MUNAF PATEL, ANDY ROBERTS AND THE ART OF FAST BOWLING
When a legendary West Indian fast bowler says that a current Indian pacer is in fact a spinner who just claims to be a fast bowler, how does an Indian respond? The man at the centre of all this, Munaf Patel calmly replied, “I am not going to be affected by any such comments. The thing is that I have been taking wickets in this series. I was part of the Indian team that won the World Cup not long ago. I am bowling well and feeling good about my fitness. The West Indies are not doing well, let him say anything.” Here is the statement that sparked off the lengthy panel discussions on Prime Time News channels and occupied reels of newsprint all over India – “When he [Munaf] came to the West Indies in 2006, he was quick, but now, he is spinning the ball.”
Though Mr. Roberts is justified in his observation that Munaf has lost pace, he is by no means justified is his criticism of his bowling style. The main aim of any bowler is to take wickets, you could do that by either bowling at 15 kmph a la Brett Lee or by bowling consistently and maintaining you line and length a la Zaheer Khan. Munaf has been able to do the job of taking wickets quite well with 30 wickets in 16 games this year at average of about 23. He was a part of the World Cup winning squad and played his part in securing India’s victory being the third highest Indian wicket-taker. In fact Indian bowling Coach Eric Simmons hailed him as India’s unsung hero. He was also among the leading wicket-takers in this year’s IPL and more than once was the man of the match for Mumbai Indians.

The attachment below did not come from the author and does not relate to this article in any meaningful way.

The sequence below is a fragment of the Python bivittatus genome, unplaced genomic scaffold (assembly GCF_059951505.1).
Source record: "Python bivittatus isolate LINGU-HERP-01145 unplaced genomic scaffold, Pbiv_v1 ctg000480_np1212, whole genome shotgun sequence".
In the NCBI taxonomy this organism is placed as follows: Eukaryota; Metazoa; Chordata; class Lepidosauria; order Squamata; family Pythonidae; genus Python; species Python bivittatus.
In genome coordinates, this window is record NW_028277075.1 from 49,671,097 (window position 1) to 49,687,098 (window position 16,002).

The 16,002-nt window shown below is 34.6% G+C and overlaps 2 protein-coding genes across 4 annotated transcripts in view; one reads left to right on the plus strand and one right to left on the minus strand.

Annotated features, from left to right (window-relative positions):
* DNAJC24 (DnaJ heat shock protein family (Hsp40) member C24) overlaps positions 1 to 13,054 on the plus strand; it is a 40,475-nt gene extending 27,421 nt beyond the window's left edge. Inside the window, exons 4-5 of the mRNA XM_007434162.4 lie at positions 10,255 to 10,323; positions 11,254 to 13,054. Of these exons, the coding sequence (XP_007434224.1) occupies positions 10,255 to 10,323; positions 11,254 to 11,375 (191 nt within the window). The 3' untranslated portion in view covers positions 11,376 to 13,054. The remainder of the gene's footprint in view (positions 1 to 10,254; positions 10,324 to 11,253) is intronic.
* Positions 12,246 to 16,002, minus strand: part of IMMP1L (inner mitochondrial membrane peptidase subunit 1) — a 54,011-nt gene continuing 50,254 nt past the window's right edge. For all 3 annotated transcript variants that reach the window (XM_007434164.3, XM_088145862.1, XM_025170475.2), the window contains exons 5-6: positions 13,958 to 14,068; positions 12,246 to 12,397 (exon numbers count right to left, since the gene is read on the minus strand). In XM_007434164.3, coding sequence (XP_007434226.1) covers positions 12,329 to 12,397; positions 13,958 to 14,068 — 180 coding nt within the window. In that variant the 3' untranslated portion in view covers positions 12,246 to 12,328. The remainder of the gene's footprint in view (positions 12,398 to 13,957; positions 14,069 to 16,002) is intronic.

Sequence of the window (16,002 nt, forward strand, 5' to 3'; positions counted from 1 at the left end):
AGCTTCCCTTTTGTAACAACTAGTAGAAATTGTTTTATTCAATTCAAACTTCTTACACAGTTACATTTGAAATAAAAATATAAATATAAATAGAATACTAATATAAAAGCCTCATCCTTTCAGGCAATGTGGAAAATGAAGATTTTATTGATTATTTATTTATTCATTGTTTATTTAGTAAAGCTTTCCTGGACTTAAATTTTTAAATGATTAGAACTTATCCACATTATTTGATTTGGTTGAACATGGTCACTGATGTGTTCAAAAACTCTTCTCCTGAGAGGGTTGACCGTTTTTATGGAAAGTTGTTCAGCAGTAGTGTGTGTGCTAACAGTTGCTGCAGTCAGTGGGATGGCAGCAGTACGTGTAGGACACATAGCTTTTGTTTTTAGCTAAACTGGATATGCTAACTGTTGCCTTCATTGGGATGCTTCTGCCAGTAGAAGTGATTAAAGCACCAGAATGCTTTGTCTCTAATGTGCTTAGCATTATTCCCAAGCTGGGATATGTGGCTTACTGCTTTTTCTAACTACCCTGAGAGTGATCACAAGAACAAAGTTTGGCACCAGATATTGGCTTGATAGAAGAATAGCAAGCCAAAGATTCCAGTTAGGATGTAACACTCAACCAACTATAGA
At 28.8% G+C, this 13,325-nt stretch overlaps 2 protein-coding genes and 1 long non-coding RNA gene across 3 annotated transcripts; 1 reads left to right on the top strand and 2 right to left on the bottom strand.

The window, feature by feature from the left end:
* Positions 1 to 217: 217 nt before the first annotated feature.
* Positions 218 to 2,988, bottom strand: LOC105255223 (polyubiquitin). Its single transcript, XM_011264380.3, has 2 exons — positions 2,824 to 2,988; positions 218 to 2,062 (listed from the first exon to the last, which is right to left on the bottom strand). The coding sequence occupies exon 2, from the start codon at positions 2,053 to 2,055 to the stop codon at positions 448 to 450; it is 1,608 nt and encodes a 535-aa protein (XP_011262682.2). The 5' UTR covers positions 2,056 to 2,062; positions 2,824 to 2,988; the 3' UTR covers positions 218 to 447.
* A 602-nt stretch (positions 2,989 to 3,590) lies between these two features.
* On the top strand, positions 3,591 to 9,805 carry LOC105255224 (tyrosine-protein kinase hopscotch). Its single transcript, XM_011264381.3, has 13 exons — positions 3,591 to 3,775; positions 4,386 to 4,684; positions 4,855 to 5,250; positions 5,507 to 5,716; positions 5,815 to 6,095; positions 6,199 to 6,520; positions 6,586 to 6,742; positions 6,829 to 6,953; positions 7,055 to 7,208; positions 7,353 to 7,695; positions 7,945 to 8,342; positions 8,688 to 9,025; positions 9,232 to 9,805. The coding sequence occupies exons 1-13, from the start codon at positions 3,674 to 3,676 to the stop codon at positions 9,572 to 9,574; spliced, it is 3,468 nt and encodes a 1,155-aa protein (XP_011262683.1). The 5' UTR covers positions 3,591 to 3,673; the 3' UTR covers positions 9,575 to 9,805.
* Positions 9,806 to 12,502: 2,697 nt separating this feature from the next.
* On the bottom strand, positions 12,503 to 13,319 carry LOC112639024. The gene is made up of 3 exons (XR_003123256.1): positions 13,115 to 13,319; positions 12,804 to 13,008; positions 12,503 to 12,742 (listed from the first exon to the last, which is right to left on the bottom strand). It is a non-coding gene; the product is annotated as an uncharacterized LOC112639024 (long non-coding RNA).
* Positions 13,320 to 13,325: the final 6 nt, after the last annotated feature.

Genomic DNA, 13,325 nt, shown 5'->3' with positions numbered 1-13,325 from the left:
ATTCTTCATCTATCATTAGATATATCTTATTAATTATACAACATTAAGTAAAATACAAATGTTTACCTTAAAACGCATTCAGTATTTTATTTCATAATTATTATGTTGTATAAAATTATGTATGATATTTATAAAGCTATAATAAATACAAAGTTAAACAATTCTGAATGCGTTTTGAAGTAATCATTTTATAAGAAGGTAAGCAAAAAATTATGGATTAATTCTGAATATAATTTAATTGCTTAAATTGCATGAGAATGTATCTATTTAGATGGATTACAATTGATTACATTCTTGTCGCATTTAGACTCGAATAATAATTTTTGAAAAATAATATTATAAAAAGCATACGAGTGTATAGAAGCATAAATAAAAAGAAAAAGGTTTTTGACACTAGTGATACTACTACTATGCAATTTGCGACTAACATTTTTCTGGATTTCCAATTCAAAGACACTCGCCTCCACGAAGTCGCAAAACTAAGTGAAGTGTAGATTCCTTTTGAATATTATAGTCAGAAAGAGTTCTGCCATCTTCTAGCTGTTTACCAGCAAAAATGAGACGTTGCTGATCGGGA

With all this going for him, I personally don’t think he should be too bothered about his drop in pace, it’s something that has happened to most Indian bowlers from Zaheer Khan, Irfan Pathan to Ishant Sharma. As long as he is performing consistently and doing his basic job of taking wickets, pace and bounce don’t matter as much. The only aspect of his cricket that needs to be improved upon (and really importantly) is his fielding which is quite a big drawback. As for Mr. Roberts, respected as his opinion is, I think comparing a “medium-pacer” a spinner is like comparing himself to Muttiah Muralidharan.
Final words, a seamer should be judged by his wicket-taking ability rather than his speed because it’s the former that matters more.